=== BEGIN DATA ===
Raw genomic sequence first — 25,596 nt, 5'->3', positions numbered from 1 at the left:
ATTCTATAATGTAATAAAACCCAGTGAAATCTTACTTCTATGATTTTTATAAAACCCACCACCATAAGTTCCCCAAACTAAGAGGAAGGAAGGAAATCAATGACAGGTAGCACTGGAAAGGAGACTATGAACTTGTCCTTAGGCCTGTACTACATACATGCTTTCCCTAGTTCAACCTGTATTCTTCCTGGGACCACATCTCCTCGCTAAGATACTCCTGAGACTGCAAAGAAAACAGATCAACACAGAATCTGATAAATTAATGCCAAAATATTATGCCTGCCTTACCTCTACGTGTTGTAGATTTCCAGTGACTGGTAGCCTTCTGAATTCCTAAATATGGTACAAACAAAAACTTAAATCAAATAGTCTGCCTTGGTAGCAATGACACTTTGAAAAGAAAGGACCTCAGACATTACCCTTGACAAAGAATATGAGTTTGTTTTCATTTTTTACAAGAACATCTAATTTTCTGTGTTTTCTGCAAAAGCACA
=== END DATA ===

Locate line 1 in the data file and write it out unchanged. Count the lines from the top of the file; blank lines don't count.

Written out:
Raw genomic sequence first — 25,596 nt, 5'->3', positions numbered from 1 at the left: